The SANS Institute recently released a whitepaper entitled SANS Log Management Survey: Mid-Sized Business Respond based on their annual log management survey but sliced to focus on businesses with fewer than 2000 employees.
In the early years of the survey, collection of log data was identified as the most significant challenge for this group while today it ranks 7th. This is a testament to the fact that log management products have come a long way in a relatively short period of time and today are proficient in the collection and management of log data.
But as we often find in IT, when you make improvements in one part of a system you can highlight inherent weaknesses in other parts. In this case the weaknesses being highlighted have to do with effective usage of collected log data. Top challenges this year include searching through data, analysis and reporting, near real-time retrieval of historic logs, indexing and access of log data and normalisation of data.
All of these challenges demonstrate a desire on behalf of the user community for better speed and flexibility in the usage of log data and are each topics in their own right. For this post I’d like to make some observations about normalisation together with one of the top reasons identified in the report for having log management, correlation.
Correlation in the context of log management and SIEM can be described as the ability to access, analyse and relate different attributes of events from multiple source to bring something to the attention of an analyst that would have otherwise gone unnoticed. Correlation introduces a much higher level of efficiency and effectiveness into the security workflow.
Given the volume of events being generated in even a modest sized system, it is not practical for analysts to do this work by manual or semi automated means - big data problems require an automated approach. In addition to data volume we also need to deal with the diverse nature of the data being collected.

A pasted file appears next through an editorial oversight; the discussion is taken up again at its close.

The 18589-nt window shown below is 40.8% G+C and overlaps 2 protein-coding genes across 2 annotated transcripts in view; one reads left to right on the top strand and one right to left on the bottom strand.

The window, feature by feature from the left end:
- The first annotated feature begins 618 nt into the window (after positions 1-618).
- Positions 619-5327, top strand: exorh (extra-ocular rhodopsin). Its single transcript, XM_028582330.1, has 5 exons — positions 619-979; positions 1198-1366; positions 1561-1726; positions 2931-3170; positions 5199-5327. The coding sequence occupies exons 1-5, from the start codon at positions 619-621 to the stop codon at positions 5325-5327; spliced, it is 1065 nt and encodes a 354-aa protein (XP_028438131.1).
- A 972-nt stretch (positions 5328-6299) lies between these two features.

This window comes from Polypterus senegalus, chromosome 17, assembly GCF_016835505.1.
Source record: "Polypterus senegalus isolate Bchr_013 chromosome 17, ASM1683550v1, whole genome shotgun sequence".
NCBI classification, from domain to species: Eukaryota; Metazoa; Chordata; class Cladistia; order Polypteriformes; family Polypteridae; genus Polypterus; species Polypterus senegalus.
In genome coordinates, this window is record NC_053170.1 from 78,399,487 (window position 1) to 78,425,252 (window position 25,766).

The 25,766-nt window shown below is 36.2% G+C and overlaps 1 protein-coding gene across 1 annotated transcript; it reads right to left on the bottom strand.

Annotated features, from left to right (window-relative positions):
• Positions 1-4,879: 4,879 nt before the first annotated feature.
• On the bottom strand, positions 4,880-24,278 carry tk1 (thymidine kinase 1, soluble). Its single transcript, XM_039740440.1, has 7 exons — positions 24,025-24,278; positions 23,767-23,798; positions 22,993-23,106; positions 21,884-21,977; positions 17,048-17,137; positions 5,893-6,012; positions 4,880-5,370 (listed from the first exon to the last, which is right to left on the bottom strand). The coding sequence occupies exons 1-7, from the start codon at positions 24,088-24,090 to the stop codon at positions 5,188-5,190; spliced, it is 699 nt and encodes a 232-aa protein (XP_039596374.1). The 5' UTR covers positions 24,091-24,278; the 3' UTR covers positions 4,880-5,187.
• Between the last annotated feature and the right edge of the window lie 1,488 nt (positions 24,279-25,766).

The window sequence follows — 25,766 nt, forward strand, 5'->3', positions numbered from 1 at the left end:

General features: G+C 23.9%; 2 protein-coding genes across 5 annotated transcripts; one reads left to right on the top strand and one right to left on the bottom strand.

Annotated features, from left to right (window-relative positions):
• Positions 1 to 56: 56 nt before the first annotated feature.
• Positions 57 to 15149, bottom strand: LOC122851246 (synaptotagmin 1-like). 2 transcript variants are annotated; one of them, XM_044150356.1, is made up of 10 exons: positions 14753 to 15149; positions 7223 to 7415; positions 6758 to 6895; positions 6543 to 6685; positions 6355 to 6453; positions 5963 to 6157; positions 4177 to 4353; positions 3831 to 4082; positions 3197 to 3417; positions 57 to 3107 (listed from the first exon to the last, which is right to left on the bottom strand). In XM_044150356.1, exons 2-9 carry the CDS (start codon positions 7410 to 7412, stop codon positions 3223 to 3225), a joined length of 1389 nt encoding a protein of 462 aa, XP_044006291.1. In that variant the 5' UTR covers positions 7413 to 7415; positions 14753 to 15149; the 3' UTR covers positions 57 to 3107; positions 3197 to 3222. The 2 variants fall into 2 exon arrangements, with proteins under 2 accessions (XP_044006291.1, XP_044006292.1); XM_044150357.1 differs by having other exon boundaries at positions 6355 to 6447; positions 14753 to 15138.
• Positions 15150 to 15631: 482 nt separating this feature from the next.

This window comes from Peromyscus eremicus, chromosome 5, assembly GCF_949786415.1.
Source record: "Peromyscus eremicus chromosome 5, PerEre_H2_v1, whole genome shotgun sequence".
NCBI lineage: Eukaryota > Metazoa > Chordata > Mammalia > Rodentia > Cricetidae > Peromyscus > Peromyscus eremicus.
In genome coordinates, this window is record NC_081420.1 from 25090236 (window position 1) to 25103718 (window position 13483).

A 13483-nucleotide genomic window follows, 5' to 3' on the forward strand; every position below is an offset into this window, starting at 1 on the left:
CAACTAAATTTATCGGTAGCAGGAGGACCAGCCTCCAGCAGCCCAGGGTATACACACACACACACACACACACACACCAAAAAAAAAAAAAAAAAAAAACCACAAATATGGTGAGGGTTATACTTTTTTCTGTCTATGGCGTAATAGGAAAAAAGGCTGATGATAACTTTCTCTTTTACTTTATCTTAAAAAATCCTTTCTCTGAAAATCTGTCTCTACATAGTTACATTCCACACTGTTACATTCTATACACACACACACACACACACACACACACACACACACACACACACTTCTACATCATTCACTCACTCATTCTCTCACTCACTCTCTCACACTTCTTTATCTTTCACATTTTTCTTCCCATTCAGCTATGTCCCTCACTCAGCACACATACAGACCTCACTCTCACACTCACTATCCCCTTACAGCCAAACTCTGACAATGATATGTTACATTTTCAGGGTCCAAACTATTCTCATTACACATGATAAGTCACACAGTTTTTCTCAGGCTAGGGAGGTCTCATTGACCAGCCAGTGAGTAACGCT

Picture a typical enterprise environment which consists of many different types of hardware and software “devices” ranging from border routers and VPN devices to firewalls and authentication servers, along with an even wider range of application servers like web servers, email servers database servers.
These devices generate logs that are critical to an analyst because collectively they provide the complete picture of activity needed for thorough analysis. It is seldom if ever the case that two manufactures will use the same logging mechanism or format their logs identically.
The fact that the formats are all different makes it virtually impossible to store the log data in a common location such as a database to provide that compete picture without normalising the events first, and without this base to start from, security analysts will never be able to carry out the level of correlation and forensic analysis necessary to detect and remediate sophisticated malware or insider threat. Correlation and normalisation go hand in hand. In fact there is no correlation without normalisation.
While log collection and management is the foundation, two key areas to look at when evaluating log management solutions are the scope and deployment of the normalisation mechanisms and the ability of the analysis and reporting tools to exploit that normalisation through enterprise wide event correlation.